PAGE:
Documentary shows real lives of people in Xinjiang
As the fear of terrorism in the Xinjiang Uygur autonomous region subsides and the spread of religious extremism has been effectively curbed, Xinjiang people can freely explore more life options than ever, experts said.
"Xinjiang people from different walks of life have been working hard to find the value of life and contributed to the development of society," said Zhou Weiping, a researcher at the Chinese Academy of Social Sciences' Institute of Chinese Borderland Studies. "The time when people had to live in the shadow of religious extremism and follow its rules is gone."
He made the remarks after watching the 80-minute documentary Beyond the Mountains: Life in Xinjiang, which was first broadcast on Friday on China Global Television Network. It features stories of 24 people, including a cotton grower, a herdsman and the owners of bridal and coffee shops. Their stories chronicle the process of change in the region and its people, who have been trying to balance tradition and new ideas.
"The documentary is about breaking stereotypes and clearing up misconceptions for people in and outside the region. It shows the world the real lives of Xinjiang people, which are nothing like how they are portrayed by certain Western countries," Zhou said.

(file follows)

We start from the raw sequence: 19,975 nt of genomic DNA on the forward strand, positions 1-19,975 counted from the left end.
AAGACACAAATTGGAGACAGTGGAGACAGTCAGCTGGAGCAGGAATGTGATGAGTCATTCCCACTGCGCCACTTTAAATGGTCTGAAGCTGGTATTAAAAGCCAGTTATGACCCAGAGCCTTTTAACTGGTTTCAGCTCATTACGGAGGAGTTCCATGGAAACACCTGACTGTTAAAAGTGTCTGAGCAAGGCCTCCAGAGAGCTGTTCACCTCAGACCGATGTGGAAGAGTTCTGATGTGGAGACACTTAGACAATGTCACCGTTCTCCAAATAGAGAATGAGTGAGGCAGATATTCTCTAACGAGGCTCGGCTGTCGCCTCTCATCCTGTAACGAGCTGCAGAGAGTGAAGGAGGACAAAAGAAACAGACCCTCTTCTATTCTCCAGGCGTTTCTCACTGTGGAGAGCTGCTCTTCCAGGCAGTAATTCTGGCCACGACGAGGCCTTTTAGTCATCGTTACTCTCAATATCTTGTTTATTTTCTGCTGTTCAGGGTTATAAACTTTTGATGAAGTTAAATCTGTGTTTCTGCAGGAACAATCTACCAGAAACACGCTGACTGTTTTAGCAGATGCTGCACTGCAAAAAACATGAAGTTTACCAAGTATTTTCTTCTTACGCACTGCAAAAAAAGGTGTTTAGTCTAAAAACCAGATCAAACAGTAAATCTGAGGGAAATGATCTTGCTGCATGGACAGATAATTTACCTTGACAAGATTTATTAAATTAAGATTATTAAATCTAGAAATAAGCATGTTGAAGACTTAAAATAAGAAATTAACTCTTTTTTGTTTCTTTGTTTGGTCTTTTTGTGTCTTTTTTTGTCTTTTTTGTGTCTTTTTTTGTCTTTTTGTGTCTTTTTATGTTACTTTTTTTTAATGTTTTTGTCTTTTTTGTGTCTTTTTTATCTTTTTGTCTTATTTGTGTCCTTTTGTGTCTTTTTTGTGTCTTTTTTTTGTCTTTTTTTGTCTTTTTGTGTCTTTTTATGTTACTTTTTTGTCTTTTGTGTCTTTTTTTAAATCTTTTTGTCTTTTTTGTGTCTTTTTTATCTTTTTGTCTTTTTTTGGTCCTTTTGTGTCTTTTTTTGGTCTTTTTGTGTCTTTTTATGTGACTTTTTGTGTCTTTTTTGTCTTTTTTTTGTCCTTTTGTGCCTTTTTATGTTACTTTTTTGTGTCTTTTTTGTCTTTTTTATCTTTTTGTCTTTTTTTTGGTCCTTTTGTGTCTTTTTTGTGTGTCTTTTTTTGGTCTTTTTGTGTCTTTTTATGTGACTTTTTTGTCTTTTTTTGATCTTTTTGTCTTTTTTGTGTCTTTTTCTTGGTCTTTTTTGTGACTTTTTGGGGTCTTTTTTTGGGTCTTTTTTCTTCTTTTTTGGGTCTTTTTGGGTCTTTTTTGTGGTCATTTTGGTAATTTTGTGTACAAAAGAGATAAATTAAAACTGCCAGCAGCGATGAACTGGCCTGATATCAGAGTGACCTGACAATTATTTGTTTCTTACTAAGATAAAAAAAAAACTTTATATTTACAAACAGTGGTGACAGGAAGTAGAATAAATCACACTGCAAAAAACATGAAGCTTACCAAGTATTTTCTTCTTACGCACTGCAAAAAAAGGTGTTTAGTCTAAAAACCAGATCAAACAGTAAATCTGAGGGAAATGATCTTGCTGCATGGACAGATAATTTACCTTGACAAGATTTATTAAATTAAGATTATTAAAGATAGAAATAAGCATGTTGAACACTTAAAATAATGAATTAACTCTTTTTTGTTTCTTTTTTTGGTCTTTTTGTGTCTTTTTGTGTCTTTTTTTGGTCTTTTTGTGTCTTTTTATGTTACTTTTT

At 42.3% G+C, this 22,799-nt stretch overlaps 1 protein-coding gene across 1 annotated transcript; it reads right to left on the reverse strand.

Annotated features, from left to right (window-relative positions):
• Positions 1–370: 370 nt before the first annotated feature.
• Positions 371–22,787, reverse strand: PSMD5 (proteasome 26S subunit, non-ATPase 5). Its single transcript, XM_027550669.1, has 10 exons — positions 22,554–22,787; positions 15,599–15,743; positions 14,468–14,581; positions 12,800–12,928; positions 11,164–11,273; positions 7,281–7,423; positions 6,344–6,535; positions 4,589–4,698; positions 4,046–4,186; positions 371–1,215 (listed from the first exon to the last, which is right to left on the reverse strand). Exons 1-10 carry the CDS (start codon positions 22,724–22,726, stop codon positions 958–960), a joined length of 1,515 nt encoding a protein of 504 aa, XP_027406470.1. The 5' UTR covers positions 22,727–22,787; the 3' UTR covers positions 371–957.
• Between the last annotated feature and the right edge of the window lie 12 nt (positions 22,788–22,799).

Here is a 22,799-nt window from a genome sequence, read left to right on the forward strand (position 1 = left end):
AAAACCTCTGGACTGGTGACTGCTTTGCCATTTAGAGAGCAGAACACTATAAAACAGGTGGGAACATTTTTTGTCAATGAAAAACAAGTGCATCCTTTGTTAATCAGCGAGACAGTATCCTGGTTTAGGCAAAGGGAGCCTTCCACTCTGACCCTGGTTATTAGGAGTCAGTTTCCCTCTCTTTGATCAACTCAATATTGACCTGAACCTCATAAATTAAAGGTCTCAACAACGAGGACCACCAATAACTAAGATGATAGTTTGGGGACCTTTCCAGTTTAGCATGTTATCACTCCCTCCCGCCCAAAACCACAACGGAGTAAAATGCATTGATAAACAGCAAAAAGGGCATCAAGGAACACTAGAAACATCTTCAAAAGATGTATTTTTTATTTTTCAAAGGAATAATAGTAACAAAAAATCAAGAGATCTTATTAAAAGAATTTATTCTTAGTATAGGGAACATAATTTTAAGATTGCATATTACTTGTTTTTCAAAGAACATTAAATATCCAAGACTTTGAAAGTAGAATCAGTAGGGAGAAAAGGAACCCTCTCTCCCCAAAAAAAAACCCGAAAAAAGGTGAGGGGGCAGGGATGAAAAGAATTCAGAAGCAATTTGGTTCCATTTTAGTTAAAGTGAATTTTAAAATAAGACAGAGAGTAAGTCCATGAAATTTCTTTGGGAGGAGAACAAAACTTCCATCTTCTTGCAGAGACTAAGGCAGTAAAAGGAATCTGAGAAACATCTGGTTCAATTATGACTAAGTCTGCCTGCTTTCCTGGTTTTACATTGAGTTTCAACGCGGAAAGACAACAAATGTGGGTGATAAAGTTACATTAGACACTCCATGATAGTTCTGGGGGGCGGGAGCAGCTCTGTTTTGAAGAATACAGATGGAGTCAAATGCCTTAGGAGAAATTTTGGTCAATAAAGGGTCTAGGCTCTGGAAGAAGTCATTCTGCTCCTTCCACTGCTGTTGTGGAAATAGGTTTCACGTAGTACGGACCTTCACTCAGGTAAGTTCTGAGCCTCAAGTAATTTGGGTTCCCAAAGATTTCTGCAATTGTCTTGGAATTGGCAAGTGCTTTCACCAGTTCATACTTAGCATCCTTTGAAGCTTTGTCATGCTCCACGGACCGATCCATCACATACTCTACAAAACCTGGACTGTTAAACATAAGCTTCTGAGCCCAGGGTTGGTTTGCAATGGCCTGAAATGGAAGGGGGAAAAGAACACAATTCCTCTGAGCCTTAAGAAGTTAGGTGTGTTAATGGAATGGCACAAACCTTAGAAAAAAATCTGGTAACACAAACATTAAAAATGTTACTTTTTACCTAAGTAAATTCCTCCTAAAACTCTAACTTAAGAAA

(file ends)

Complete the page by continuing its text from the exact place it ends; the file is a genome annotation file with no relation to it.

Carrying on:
Zhou, who worked in Xinjiang from 2017 to 2019, said he has witnessed how religious extremism had gradually isolated people from modern society, making them resist the changes brought by social development.
According to the Xinjiang regional government, isolating people from modern society in the name of religion is the key step before extremists, terrorists and separatists can groom people to carry out violent attacks.
Samira Arkin, from Kashgar in southern Xinjiang, shared her story in the documentary about why she wanted to open a bridal shop. When she returned to Kashgar in 2010 after graduating from a university, she was sad to see that many women had no choice but to cover themselves up because of religious extremism. What's more, some even had no right to go out when they wanted to, Samira said.
Although many people at the time believed that wearing white bridal gowns at weddings was inappropriate behavior, Samira still decided to open the bridal shop in 2014 because she wanted to give women options and let them know it's their right to choose what to wear.
"Now women in Kashgar are independent. They know what they want," Samira said.
The stories of Xinjiang people, especially young people, have shown how traditions and modern lives are integrated in the region, said Wu Dingming, a professor at Fujian Normal University's School of Communication.